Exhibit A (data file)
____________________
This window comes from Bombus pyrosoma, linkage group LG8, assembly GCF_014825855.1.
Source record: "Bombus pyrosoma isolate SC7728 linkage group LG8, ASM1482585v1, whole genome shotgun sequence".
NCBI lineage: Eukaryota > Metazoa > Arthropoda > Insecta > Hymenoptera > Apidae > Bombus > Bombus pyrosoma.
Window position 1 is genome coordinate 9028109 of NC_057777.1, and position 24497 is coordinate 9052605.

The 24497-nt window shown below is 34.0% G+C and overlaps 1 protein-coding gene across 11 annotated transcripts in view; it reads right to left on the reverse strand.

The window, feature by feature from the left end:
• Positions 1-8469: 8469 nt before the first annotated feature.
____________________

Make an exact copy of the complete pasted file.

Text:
This window comes from Bombus pyrosoma, linkage group LG8, assembly GCF_014825855.1.
Source record: "Bombus pyrosoma isolate SC7728 linkage group LG8, ASM1482585v1, whole genome shotgun sequence".
NCBI lineage: Eukaryota > Metazoa > Arthropoda > Insecta > Hymenoptera > Apidae > Bombus > Bombus pyrosoma.
Window position 1 is genome coordinate 9028109 of NC_057777.1, and position 24497 is coordinate 9052605.

The 24497-nt window shown below is 34.0% G+C and overlaps 1 protein-coding gene across 11 annotated transcripts in view; it reads right to left on the reverse strand.

The window, feature by feature from the left end:
• Positions 1-8469: 8469 nt before the first annotated feature.